3. Those realisations can be funny things … once a solution occurs to us it can often seem to obvious … like, ‘how did I not realise this before?’.

    I have a healthy temper, but do my best to take deep breaths and exhibit as much patience as I can. You’re a champ Gabrielle!

    PS. That photo is adorable.

    1. Thanks Tracey 🙂 Yes, a ‘healthy temper’ – haha (we all need one of those – and best to keep most of the angry thoughts in our thought balloons – well I try anyhow 😉 ).

  4. ah, yes…needed these reminders tonight–I think it’s what I went searching for when I Googled “autism rage” tonight, my arms bitten up by my son in an out-in-public rage tonight where I couldn’t let him go but just had to hold on to him so I could contain him. Always good to know I’m not alone in these things, so thanks for putting your words out there 🙂

    1. Thanks Dawn for sharing your experience – it is so good to hear from other parents of ASD kids. I think the in public rages would have to be up there with the worst experiences – bad enough at home but in the public domain – not good! Wishing you all the best 🙂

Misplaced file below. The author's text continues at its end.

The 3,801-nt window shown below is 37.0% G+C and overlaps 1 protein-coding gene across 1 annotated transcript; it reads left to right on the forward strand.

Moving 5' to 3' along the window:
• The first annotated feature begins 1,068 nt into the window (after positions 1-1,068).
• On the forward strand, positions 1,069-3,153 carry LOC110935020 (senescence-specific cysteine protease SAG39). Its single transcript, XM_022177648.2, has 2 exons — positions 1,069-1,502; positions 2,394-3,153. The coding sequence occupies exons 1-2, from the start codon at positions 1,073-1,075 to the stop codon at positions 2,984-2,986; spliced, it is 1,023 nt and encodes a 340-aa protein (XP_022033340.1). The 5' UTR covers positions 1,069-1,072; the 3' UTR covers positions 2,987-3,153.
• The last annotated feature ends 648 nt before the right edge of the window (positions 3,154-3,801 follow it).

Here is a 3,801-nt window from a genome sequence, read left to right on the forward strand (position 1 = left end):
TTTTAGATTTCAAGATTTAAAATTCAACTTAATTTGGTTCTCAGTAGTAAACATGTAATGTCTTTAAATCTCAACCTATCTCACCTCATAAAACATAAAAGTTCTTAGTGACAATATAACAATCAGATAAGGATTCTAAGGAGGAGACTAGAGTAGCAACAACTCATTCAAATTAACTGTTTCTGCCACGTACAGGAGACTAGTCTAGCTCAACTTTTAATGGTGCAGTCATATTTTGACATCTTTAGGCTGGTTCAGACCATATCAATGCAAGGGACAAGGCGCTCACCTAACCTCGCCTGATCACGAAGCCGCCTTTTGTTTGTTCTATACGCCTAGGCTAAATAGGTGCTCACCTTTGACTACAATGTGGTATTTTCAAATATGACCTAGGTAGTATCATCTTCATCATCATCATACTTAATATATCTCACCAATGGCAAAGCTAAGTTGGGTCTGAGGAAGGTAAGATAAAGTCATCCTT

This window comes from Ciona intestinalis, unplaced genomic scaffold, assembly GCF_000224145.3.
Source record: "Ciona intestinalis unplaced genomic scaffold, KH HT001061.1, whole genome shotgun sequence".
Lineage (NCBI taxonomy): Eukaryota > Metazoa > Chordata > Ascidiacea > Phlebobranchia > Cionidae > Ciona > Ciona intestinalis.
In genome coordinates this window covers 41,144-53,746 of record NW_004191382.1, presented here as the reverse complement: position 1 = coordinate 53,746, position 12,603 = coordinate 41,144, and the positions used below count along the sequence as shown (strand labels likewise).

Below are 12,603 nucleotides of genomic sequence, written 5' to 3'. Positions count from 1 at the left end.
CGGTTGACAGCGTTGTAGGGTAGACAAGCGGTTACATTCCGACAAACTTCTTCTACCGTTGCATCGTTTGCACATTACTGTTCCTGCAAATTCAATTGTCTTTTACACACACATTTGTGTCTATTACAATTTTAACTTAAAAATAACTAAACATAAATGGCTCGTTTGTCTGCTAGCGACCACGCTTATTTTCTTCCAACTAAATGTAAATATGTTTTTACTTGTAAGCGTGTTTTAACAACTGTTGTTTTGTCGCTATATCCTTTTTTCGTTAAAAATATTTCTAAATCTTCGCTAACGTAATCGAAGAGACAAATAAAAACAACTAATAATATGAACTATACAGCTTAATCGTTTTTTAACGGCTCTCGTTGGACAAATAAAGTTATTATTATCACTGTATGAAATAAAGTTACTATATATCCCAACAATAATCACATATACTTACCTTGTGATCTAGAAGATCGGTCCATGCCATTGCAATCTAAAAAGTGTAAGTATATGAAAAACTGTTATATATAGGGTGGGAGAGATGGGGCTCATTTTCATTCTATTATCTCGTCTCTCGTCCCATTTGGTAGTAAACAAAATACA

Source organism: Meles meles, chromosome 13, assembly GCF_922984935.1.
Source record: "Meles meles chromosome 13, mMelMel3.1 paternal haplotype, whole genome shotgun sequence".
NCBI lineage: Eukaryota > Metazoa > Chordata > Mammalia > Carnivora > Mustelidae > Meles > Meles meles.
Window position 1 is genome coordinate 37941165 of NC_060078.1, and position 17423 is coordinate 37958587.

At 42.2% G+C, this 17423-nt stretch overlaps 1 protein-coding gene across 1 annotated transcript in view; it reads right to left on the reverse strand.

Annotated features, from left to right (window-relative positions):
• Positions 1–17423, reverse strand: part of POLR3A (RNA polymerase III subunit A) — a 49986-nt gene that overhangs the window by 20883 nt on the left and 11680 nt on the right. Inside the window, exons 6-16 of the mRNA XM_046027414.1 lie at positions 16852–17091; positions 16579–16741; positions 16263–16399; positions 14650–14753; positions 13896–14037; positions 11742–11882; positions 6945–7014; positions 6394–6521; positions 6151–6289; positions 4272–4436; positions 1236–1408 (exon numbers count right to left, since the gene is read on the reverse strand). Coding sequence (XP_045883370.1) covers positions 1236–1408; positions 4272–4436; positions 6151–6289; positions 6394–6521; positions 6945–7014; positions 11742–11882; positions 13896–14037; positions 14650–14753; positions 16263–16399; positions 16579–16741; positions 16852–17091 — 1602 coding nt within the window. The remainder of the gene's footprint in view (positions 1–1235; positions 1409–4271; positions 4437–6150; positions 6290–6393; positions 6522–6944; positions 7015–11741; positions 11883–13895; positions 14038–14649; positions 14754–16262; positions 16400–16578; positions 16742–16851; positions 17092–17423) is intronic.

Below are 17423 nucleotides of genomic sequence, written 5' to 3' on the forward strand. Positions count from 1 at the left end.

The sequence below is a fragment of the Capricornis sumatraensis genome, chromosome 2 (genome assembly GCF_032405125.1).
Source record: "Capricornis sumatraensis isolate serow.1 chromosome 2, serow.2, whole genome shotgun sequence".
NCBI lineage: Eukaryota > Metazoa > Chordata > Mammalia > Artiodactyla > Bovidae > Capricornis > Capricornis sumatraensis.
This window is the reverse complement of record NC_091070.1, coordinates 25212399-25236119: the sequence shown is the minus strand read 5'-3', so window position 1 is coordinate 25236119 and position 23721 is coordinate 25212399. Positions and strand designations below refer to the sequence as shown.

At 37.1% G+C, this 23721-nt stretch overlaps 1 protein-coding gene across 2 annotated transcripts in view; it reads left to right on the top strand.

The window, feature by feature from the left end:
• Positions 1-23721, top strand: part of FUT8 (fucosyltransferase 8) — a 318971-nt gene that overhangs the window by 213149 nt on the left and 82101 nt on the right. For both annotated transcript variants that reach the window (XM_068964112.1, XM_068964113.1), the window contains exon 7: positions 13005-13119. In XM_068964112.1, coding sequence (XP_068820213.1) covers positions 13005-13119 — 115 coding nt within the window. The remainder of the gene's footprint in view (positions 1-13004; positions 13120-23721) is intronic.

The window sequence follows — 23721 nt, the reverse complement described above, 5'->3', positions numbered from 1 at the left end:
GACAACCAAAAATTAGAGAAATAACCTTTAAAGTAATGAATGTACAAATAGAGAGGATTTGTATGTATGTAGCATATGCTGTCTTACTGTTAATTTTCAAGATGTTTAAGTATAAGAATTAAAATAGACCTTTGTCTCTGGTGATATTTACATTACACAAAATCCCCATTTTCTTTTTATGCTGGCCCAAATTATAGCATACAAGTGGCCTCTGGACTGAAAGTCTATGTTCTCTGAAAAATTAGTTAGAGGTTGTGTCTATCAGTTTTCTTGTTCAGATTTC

5. Oh, and the picture so reminds me of my daughter who always tries to comfort her older brother even in the midst of really trying moments. Her gentleness sometimes gets through to him.

      1. Very true. My daughter, who will be 4 next week, already possesses a level of caring beyond her age. Amazes me. (Though sometimes she can really get fed up and tease her brother too 😉 )

  6. Once again, an excellent post from you. I find it hard to disengage because I have a very fiery temper myself. I admire you so much for being able to do so. It is best to separate oneself, for sure. I love that photo of your two gorgeous kids. It is so lovely!

    1. It took me years to get any good at it Selma, and I still occasionally get caught up in the drama of it all 😉 It is a lovely photo – Michael loves to be squeezed extra hard and Tessa is the best hugger in the world 🙂